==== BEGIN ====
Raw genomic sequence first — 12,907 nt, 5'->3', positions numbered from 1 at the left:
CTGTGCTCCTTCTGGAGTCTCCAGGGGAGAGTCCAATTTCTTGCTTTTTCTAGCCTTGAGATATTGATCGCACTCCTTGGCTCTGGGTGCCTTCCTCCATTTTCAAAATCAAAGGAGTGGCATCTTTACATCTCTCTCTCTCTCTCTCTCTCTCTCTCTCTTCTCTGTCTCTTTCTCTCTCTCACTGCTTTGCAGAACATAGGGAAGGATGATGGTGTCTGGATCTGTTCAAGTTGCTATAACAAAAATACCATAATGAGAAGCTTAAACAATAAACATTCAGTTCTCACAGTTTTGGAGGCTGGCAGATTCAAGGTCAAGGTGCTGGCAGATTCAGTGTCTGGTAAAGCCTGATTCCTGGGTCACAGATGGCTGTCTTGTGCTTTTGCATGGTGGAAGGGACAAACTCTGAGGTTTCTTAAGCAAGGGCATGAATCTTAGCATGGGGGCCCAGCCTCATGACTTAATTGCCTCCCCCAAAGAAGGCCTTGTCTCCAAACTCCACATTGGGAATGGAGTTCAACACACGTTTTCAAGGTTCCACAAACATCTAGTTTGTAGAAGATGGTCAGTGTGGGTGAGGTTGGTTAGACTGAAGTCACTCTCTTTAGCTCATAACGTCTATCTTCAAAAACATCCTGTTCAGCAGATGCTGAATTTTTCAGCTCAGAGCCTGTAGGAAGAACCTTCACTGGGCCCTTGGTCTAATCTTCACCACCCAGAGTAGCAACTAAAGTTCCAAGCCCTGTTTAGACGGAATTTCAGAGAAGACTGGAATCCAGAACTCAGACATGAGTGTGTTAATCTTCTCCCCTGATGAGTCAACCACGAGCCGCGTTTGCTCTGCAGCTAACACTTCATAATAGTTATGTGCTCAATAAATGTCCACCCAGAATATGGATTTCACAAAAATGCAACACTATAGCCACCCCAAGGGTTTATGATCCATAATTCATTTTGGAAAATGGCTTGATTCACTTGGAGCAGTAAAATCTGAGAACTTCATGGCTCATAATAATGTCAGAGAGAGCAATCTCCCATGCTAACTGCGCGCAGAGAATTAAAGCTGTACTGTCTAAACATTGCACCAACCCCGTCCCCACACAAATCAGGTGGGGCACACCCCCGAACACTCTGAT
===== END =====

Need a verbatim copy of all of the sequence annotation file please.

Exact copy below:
Raw genomic sequence first — 12,907 nt, 5'->3', positions numbered from 1 at the left:
CTGTGCTCCTTCTGGAGTCTCCAGGGGAGAGTCCAATTTCTTGCTTTTTCTAGCCTTGAGATATTGATCGCACTCCTTGGCTCTGGGTGCCTTCCTCCATTTTCAAAATCAAAGGAGTGGCATCTTTACATCTCTCTCTCTCTCTCTCTCTCTCTCTCTCTTCTCTGTCTCTTTCTCTCTCTCACTGCTTTGCAGAACATAGGGAAGGATGATGGTGTCTGGATCTGTTCAAGTTGCTATAACAAAAATACCATAATGAGAAGCTTAAACAATAAACATTCAGTTCTCACAGTTTTGGAGGCTGGCAGATTCAAGGTCAAGGTGCTGGCAGATTCAGTGTCTGGTAAAGCCTGATTCCTGGGTCACAGATGGCTGTCTTGTGCTTTTGCATGGTGGAAGGGACAAACTCTGAGGTTTCTTAAGCAAGGGCATGAATCTTAGCATGGGGGCCCAGCCTCATGACTTAATTGCCTCCCCCAAAGAAGGCCTTGTCTCCAAACTCCACATTGGGAATGGAGTTCAACACACGTTTTCAAGGTTCCACAAACATCTAGTTTGTAGAAGATGGTCAGTGTGGGTGAGGTTGGTTAGACTGAAGTCACTCTCTTTAGCTCATAACGTCTATCTTCAAAAACATCCTGTTCAGCAGATGCTGAATTTTTCAGCTCAGAGCCTGTAGGAAGAACCTTCACTGGGCCCTTGGTCTAATCTTCACCACCCAGAGTAGCAACTAAAGTTCCAAGCCCTGTTTAGACGGAATTTCAGAGAAGACTGGAATCCAGAACTCAGACATGAGTGTGTTAATCTTCTCCCCTGATGAGTCAACCACGAGCCGCGTTTGCTCTGCAGCTAACACTTCATAATAGTTATGTGCTCAATAAATGTCCACCCAGAATATGGATTTCACAAAAATGCAACACTATAGCCACCCCAAGGGTTTATGATCCATAATTCATTTTGGAAAATGGCTTGATTCACTTGGAGCAGTAAAATCTGAGAACTTCATGGCTCATAATAATGTCAGAGAGAGCAATCTCCCATGCTAACTGCGCGCAGAGAATTAAAGCTGTACTGTCTAAACATTGCACCAACCCCGTCCCCACACAAATCAGGTGGGGCACACCCCCGAACACTCTGAT